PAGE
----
Slow Cooked: An Unexpected Life in Food Politics
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Marion Nestle's name has become ubiquitous in discussions of food politics over the last thirty or more years.
As a professor of nutrition, food studies, and public health at New York University, and former policy adviser to the US Department of Health and Human Services, she developed a reputation for clear-eyed, science-backed perspectives.
But in this memoir Nestle makes it clear that her path to national prominence was not predictable. There was nothing storybook about Nestle's upbringing, and an academic career was wholly outside the expectations of her family, her friends, and her high school counselors. Being admitted to Berkeley seemed a promising change, but within two years she was married and a college drop out.
There was much more to come as Nestle discovered her interest in science and public health, completing her education and repeatedly encountering opposition to the idea that a woman should study in these fields. "We gave you the fellowship because no men applied this year. If men apply next year, you may have to give it up," one advisor told her.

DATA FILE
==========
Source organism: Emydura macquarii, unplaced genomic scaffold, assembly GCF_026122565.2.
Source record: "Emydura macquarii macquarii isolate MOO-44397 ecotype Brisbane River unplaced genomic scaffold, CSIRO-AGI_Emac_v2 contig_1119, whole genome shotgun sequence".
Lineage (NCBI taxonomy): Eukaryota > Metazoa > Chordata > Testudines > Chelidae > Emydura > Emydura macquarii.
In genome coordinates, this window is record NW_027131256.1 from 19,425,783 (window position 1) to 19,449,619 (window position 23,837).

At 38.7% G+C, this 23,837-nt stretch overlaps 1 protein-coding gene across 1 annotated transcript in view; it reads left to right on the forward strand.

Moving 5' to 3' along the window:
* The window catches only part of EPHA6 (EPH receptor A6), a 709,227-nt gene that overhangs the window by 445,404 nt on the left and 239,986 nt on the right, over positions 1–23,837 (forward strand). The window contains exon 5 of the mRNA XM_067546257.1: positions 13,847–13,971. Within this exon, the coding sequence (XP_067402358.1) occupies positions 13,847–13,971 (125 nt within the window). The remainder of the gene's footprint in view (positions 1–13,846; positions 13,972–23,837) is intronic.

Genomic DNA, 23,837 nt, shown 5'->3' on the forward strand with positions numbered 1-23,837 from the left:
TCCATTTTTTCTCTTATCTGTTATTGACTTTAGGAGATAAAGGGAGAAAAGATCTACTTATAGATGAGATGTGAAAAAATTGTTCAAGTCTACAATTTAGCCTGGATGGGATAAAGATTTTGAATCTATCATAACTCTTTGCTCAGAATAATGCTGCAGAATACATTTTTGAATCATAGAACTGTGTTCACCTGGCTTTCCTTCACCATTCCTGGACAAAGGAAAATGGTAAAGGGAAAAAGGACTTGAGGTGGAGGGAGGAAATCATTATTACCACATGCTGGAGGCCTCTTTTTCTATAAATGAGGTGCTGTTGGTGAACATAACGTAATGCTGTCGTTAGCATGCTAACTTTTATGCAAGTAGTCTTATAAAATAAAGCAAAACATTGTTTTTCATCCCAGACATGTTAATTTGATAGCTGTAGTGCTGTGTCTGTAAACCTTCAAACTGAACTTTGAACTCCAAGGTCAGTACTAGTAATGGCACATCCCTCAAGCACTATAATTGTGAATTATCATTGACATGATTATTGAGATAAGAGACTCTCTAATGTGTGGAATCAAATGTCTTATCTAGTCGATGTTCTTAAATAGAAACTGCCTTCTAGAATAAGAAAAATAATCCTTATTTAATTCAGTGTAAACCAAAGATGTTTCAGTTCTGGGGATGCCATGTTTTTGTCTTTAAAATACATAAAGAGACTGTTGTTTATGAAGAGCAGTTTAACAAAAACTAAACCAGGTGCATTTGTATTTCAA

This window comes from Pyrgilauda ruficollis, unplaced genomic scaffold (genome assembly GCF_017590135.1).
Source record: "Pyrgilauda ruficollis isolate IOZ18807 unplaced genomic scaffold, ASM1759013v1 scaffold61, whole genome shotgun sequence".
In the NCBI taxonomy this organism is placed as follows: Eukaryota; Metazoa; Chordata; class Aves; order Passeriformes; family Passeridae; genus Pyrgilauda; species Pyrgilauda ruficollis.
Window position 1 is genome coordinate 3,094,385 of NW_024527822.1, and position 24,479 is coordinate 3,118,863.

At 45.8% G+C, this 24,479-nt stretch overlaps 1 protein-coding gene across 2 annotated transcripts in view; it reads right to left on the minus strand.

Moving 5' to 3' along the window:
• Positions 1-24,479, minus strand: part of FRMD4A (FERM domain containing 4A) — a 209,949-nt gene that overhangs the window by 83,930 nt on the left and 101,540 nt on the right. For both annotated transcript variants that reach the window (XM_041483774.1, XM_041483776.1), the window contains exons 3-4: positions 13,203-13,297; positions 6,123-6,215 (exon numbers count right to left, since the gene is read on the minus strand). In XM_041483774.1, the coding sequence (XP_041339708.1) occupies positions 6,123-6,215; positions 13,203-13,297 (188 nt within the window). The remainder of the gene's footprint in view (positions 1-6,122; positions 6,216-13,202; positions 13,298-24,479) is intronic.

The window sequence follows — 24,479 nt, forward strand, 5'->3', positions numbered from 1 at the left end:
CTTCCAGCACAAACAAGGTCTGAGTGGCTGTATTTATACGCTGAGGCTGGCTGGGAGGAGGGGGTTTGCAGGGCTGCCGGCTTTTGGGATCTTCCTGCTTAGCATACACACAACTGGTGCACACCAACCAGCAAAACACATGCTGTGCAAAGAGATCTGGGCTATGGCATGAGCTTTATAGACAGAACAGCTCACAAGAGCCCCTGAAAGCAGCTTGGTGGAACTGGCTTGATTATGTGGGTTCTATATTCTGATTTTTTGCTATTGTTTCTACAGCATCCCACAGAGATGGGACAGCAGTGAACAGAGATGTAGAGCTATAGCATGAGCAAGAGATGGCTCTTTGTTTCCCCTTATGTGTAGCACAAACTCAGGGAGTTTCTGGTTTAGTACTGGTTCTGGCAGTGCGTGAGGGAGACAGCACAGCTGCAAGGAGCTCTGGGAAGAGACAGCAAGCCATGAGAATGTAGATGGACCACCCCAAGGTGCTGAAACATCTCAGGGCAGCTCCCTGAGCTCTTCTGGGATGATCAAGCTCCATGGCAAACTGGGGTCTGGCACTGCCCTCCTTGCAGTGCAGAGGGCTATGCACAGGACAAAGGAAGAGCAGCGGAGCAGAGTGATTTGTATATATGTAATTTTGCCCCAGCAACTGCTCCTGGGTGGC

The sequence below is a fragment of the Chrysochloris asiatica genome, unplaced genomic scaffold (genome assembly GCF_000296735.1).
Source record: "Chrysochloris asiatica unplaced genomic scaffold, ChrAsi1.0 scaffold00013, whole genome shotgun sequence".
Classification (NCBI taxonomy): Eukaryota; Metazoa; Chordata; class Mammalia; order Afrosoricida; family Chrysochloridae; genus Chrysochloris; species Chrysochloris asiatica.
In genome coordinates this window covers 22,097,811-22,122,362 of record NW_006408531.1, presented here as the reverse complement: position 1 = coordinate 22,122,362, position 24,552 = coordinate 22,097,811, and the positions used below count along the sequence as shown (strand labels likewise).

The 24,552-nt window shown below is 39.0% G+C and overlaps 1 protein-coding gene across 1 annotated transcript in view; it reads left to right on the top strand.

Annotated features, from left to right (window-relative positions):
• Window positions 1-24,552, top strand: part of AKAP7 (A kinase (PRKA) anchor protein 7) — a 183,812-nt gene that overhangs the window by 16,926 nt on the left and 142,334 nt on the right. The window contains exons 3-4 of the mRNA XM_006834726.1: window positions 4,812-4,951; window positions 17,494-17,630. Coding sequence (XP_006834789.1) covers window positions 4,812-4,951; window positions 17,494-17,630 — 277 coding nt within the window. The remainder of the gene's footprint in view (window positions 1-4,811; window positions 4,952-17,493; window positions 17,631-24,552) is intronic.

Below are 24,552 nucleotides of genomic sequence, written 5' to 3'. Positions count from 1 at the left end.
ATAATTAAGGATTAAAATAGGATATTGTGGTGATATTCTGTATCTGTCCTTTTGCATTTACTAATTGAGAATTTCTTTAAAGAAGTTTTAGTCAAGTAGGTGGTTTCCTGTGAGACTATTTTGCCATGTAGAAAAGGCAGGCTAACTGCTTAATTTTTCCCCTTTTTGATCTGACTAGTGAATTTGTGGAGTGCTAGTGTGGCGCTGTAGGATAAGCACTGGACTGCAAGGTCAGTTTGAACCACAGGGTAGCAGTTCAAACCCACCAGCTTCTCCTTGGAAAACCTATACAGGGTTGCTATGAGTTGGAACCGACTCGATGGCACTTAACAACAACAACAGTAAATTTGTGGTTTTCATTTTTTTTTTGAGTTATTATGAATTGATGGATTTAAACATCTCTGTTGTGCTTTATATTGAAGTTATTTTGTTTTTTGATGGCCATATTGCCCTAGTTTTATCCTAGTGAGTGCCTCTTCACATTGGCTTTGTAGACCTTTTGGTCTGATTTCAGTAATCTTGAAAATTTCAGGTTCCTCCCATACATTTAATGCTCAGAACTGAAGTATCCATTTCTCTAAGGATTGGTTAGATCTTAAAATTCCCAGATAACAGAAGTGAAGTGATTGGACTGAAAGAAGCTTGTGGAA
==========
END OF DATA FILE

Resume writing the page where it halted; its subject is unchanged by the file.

Again and again she forged ahead against such resistance, expanding her areas of expertise, and challenging institutions with which she worked to do better. Her efforts were not always a success, but she still managed to change the landscape.
Nestle's writing is straightforward and frank, fully in keeping with her public voice. And without any active cheerleading, it is also encouraging to those who wonder how they might similarly make a mark in the world of food.
Hardcover. Black-and-white photographs throughout.